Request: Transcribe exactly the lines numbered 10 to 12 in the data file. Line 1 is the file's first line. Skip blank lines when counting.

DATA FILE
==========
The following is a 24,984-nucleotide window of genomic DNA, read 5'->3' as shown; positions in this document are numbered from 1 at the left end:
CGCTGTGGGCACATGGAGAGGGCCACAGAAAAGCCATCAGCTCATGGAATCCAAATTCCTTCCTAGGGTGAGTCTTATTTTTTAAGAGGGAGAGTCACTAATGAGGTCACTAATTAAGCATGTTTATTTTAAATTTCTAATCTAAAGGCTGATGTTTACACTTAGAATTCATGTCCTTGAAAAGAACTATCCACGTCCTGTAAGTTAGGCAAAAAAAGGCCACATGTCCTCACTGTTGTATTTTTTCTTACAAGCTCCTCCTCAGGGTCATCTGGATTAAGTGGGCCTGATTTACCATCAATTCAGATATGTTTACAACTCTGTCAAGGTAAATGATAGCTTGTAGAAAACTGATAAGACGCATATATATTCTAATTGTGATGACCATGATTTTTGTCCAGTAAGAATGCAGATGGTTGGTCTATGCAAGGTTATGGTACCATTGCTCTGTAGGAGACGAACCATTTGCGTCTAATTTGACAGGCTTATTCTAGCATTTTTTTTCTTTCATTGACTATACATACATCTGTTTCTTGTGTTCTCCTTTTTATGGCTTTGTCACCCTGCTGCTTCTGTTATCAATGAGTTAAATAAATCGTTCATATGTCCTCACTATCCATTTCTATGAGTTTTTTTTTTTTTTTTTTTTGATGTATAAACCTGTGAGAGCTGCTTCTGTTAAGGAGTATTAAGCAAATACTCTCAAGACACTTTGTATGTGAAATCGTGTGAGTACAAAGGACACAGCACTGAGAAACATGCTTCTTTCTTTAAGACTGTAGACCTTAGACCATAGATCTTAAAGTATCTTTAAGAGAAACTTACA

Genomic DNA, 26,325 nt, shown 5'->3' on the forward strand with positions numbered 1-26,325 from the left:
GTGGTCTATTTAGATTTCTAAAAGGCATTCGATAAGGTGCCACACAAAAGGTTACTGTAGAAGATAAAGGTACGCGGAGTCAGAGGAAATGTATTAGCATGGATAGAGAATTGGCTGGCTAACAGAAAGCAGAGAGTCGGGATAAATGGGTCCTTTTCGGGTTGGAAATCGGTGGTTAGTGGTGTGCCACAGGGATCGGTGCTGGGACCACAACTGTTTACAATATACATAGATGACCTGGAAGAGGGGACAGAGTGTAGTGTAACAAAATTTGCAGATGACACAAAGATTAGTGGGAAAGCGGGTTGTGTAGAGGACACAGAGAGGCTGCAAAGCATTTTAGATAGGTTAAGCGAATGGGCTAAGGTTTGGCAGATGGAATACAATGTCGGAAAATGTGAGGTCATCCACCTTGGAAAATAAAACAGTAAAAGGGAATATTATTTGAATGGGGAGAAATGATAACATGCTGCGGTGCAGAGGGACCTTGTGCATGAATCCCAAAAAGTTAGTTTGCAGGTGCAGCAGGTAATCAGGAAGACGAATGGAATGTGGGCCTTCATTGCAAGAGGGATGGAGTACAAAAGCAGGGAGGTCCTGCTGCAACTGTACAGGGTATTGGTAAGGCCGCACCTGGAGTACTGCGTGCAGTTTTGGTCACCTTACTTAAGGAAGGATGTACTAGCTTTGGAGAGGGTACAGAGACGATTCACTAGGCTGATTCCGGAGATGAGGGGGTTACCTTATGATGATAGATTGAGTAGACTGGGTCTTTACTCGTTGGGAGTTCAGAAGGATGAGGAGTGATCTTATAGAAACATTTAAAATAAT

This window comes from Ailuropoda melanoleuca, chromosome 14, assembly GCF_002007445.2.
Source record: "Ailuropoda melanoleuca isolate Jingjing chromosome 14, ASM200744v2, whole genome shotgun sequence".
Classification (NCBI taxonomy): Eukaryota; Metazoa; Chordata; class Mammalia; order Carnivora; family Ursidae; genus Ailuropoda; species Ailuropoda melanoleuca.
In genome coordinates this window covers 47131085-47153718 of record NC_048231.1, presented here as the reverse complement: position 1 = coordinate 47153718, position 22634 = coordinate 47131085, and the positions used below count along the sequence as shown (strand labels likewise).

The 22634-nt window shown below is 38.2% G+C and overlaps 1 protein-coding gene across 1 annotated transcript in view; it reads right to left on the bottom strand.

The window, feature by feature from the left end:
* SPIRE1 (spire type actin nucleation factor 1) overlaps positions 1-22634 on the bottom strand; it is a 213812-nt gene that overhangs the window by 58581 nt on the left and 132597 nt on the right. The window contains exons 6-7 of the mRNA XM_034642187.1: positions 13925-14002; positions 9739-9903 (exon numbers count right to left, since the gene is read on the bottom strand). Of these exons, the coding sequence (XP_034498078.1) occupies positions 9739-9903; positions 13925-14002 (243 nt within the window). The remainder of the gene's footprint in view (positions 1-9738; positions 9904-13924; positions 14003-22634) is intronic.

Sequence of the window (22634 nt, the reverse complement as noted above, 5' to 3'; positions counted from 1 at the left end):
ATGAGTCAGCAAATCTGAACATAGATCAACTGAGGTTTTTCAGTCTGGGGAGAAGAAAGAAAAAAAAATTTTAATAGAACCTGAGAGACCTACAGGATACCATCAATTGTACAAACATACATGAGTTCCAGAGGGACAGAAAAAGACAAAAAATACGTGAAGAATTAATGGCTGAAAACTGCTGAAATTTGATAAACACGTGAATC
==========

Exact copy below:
The window, feature by feature from the left end:
* SPIRE1 (spire type actin nucleation factor 1) overlaps positions 1-22634 on the bottom strand; it is a 213812-nt gene that overhangs the window by 58581 nt on the left and 132597 nt on the right. The window contains exons 6-7 of the mRNA XM_034642187.1: positions 13925-14002; positions 9739-9903 (exon numbers count right to left, since the gene is read on the bottom strand). Of these exons, the coding sequence (XP_034498078.1) occupies positions 9739-9903; positions 13925-14002 (243 nt within the window). The remainder of the gene's footprint in view (positions 1-9738; positions 9904-13924; positions 14003-22634) is intronic.

Sequence of the window (22634 nt, the reverse complement as noted above, 5' to 3'; positions counted from 1 at the left end):